How are floors made up?
It can be a confusing thing to understand, especially because different tradesmen are responsible for different parts of it. Your builder might talk about the joists and the basement slab, but your carpet supplier will discuss the underlay, and your tiler will talk about waterproofing.
So before you start choosing your flooring it’s best to understand the anatomy of flooring so you anticipate the questions you will no doubt get asked.
Jargon alert! There is a lot of ‘building terms’ in this article but hopefully the diagrams will help you to understand. Don’t forget to check my Renovating Glossary if your stuck.
The layer of floor you normally see is just the decorative floor covering such as tile, laminate, carpet or floorboards. While the actual floor structure is hidden underneath.
Let’s work from the top down.
The floor covering sits on an underlayment. The underlayment is often a foam or cork product which creates an acoustic barrier and makes the floor soft to walk on.
If you remove your floor covering you will find your subfloor. The subfloor is often made from a composite panel or plywood and it spans supportive floor joists. This subfloor layer is likely to be either large sheets or planks. The subfloor provides protection of the joists and acts as a strong base for the floor covering.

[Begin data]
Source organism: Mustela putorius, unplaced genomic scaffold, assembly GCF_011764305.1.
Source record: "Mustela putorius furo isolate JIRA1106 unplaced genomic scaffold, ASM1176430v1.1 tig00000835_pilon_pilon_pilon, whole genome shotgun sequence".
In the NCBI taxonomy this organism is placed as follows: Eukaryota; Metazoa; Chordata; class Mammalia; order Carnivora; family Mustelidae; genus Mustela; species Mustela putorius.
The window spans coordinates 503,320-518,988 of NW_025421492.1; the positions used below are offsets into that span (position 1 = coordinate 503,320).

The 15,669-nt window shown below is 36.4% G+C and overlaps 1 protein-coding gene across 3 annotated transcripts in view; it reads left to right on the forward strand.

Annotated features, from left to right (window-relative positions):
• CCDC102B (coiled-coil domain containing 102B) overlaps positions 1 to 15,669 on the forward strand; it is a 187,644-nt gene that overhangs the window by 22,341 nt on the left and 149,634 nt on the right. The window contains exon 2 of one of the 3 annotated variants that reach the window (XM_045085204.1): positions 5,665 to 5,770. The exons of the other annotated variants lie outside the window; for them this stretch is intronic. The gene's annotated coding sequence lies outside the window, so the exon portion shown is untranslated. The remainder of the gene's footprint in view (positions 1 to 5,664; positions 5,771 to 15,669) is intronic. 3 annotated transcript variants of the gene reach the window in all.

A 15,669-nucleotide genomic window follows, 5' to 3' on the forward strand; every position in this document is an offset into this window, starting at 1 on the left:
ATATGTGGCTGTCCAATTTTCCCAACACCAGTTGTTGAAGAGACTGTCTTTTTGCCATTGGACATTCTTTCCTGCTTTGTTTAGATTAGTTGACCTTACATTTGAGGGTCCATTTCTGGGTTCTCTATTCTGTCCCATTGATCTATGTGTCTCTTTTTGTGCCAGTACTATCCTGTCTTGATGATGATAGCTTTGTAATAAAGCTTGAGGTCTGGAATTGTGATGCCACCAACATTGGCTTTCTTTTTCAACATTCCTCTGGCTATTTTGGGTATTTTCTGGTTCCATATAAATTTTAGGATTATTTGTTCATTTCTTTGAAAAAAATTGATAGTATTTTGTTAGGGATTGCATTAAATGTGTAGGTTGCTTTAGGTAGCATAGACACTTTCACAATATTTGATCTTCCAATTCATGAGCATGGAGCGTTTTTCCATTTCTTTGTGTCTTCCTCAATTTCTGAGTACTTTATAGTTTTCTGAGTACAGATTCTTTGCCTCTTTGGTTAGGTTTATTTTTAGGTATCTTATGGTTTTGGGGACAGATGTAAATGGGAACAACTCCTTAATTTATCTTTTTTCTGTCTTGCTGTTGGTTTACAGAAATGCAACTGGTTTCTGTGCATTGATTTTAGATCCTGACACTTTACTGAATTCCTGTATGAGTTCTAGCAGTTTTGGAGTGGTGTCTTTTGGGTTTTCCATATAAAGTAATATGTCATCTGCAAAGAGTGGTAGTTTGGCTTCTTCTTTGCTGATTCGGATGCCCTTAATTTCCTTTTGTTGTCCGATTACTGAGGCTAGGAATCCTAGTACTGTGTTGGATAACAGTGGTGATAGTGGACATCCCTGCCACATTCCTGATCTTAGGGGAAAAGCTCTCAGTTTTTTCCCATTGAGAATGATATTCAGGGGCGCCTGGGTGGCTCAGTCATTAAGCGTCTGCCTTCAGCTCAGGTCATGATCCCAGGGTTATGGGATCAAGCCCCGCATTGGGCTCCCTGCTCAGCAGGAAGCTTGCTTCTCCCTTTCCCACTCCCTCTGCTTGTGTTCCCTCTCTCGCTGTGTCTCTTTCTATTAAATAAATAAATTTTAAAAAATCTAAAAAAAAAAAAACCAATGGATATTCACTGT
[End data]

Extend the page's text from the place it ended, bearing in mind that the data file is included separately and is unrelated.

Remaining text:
The joists sits atop the foundation and are the frame that supports the subfloor. They are often supported at the midpoint by a beam or girder. Joists are sometimes tied together using bridging to create more stability. The bridging can be made from wood or metal.
That’s it! Not too hard right?!
However there are a few other scenarios I might warn you about.
When the house is built on a concrete slab the scenario is slightly different. The subfloor is fixed on top of timber 2x4 studs. These studs are fixed to the concrete slab but with a layer of plastic sheet in between them and the slab.
When tiling a bathroom you will need an adhesive layer and it is ideal to use a cement based underlayment as the subfloor. You may also want to consider heating cable for underfloor heating.
So hopefully that makes it easier to talk to your builder :)